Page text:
Where samples are taken. Legionella spp. 2.g. especially from hot tubs. drained.3. along with a summary of operational guideline values. residual disinfectant concentration) are not maintained within target ranges Sample numbers should be determined on the basis of pool size and complexity and should include point(s) representative of general water quality and likely problem areas Operational guidelines are shown in parentheses e. Table 5. Shock chlorination may be appropriate if it is suspected that ﬁlters have become colonized. hot tubs should be shut down. and it is recommended that operational levels should be <1/100 ml. before it is put back into use. and as part of any investigation into possible adverse effects on bathers’ health. if there are difﬁculties with the treatment system. MANAGING WATER AND AIR QUALITY 97 . levels should be less than 100/100 ml. coli Weekly (<1/100 ml) Monthly (<1/100 ml) Weekly (<1/100 ml) Weekly (<1/100 ml) Pseudomonas aeruginosa When situation demandsc (<1/100 ml) When situation demandsc (<1/100 ml) Weekly (<10/100 ml) Weekly (<1/100 ml) Legionella spp. public and heavily used Disinfected pools. cleaned and reﬁlled. although monitoring may be undertaken as part of a wider investigation into the quality of the water when health problems associated with the pool are suspected. cleaned and reﬁlled. samples should also be taken from public and semi-public facilities: • • • • before a pool is used for the ﬁrst time. Hot tubs should be shut down. when health problems associated with the pool are suspected b c CHAPTER 5. Recommended routine sampling frequenciesa and operational guidelinesb for microbial testing during normal operation Pool type Disinfected pools.3. turbidity. pH. are outlined in Table 5. In addition to routine sampling. drained. Periodic testing for Legionella is useful.g. Staphylococcus aureus The routine monitoring of Staphylococcus aureus is not recommended. semi-public Natural spas Hot tubs a Heterotrophic plate count Weekly (<200/ml) Monthly (<200/ml) n/a n/a Thermotolerant coliform/E. Where this is exceeded. Sampling Guidelines on routine sampling frequencies. after it has been shut down for repairs or cleaning. Quarterly (<1/100 ml) Quarterly (<1/100 ml) Monthly (<1/100 ml) Monthly (<1/100 ml) Samples should be taken when the pool is heavily loaded Sampling frequency should be increased if operational parameters (e.thorough cleaning and disinfection programme initiated. in order to determine that ﬁlters are not being colonized.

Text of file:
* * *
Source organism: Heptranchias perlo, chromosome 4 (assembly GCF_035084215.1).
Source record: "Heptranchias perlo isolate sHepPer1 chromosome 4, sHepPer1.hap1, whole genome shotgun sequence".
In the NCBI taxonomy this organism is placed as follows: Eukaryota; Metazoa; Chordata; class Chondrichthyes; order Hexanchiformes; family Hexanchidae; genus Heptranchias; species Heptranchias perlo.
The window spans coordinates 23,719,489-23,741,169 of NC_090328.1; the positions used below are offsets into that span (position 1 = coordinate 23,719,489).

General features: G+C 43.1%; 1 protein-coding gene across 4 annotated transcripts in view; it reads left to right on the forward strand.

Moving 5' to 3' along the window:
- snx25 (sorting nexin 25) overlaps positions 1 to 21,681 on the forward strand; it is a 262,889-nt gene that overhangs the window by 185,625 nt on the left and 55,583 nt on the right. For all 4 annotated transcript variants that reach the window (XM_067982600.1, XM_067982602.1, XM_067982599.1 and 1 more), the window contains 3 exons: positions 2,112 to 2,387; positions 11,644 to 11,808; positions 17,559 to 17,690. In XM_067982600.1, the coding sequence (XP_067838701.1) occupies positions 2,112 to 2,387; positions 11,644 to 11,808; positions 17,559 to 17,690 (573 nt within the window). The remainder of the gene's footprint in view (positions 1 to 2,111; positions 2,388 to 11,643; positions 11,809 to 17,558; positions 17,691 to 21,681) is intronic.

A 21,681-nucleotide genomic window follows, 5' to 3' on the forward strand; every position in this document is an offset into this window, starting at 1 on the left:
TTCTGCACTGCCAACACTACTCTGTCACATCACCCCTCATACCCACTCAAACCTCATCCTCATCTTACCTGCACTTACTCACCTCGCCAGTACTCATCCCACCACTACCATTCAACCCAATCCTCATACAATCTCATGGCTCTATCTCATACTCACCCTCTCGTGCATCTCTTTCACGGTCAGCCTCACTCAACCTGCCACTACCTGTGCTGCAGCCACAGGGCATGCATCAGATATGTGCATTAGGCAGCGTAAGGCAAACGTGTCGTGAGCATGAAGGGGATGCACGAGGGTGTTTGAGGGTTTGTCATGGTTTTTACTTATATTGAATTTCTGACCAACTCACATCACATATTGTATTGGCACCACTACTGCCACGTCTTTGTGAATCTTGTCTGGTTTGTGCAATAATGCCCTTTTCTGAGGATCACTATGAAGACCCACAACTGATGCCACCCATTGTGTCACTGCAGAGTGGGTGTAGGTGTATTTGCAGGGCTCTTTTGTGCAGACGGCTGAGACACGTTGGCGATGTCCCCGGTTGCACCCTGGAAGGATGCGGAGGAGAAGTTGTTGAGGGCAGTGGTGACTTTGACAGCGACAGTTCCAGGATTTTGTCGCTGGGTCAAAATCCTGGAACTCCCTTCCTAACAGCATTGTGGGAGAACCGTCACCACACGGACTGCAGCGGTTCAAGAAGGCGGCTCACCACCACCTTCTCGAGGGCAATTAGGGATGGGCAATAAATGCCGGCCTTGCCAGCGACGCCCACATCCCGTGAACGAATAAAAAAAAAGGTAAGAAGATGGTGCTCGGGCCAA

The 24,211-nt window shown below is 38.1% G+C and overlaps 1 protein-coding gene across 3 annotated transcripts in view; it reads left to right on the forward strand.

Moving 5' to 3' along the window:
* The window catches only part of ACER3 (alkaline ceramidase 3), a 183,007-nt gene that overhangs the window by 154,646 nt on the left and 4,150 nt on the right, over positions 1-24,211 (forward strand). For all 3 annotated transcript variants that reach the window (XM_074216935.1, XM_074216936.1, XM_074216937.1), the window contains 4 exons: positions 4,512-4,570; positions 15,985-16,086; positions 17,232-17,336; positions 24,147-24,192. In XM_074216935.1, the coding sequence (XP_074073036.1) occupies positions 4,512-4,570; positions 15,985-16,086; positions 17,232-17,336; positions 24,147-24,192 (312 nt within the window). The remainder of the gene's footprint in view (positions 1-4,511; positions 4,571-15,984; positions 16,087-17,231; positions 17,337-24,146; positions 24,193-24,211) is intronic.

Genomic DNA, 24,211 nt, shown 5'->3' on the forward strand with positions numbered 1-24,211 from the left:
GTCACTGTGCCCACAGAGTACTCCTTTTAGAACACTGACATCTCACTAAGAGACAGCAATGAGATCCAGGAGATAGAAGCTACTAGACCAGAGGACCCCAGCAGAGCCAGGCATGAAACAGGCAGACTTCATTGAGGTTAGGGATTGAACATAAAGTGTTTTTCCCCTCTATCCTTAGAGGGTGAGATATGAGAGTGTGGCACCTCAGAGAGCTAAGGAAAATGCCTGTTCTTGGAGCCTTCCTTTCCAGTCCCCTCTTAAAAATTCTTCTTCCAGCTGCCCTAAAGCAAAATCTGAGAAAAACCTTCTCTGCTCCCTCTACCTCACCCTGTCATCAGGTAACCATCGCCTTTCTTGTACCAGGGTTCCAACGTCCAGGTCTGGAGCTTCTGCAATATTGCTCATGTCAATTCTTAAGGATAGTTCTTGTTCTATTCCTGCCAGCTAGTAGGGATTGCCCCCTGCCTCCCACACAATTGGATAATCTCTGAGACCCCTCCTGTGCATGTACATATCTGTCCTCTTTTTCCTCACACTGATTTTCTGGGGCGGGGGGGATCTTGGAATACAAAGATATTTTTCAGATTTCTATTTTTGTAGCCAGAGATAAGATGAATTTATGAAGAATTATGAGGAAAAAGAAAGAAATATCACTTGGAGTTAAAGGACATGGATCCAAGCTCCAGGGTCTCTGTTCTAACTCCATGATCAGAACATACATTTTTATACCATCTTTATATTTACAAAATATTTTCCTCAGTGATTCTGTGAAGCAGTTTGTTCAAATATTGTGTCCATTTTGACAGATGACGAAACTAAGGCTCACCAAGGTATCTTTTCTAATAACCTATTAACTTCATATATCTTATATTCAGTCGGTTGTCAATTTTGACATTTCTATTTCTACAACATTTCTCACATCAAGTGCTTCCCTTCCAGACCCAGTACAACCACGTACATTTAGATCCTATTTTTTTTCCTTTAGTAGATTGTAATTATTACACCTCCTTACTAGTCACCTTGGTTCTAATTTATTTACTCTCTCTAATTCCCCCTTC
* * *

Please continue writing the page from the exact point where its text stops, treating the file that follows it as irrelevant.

5 mg/l hypochlorite solution). 5. Misleading information on pool water quality will result from incorrect sampling procedures. showers. Features such as water sprays should be periodically cleaned and ﬂushed with disinfectant (e.11 Cleaning Good water and air quality cannot be maintained without an adequate cleaning programme. • total dissolved solids: Total dissolved solids (TDS) is the weight of soluble material in water. Public and semi-public hot tubs should be drained and the surfaces and pipework cleaned on a weekly basis. such as ﬂumes. For microbial examination. dilution is likely to be the correct management action. not all are suitable. The higher the alkalinity. Many leisure pools will have additional features. it may be advisable to take samples from multiple sites. etching of surfaces and metal corrosion) and scaling water. 98 GUIDELINES FOR SAFE RECREATIONAL WATER ENVIRONMENTS .6 Other operational parameters Several parameters are important for operational purposes. and TDS levels should be monitored by comparison between pool and source water. and normal analytical ‘resuscitation’ procedures should be fully adhered to. Clearly. Depending on the size of the pool. weekly to monthly for those serving hot tubs).10. the testing laboratory must be advised before sampling if any other disinfectant is being used. Sodium thiosulfate (18–20 mg/l) is the agent used for chlorine. • calcium hardness: Calcium hardness is an operational measure that needs to be monitored to avoid damage to the pool fabric (e. These include: • alkalinity: Alkalinity is a measure of the alkaline salts dissolved in the water. the more resistant the water is to large changes in pH in response to changes in the dosage of disinfectant and pH correction chemicals. The real value of detecting an increase in TDS levels is as a warning of overloading or lack of dilution.g. Although a good-quality glass container will meet these requirements. representative samples should be taken.g.and bromine-based disinfectants. Bacteria in pool water samples and especially those from disinfected pools may be ‘injured’. the risk of broken glass in the pool environment as a result of breakage has favoured the use of shatterproof plastic-coated glass containers. it can make pH adjustment difﬁcult. 5. Disinfectants and other pool chemicals as well as bather pollution will increase TDS levels. All-plastic containers can be used provided they do not react with microorganisms or chemicals in the water. Heating. This should include the toilets. changing facilities and pool surroundings on at least a daily basis in public and semi-public pools. If TDS is high. Sample containers must be of a material that will not affect the quality of the sample either microbially or chemically. If the alkalinity is too high. the bottle must be sterile and contain an agent that neutralizes the disinfectant used in the pool water. ventilation and air-conditioning systems should be cleaned periodically (e. islands and backwaters with a complex system of water ﬂow.g. away from any inlets.The most appropriate site for taking a single sample is where the water velocity is low.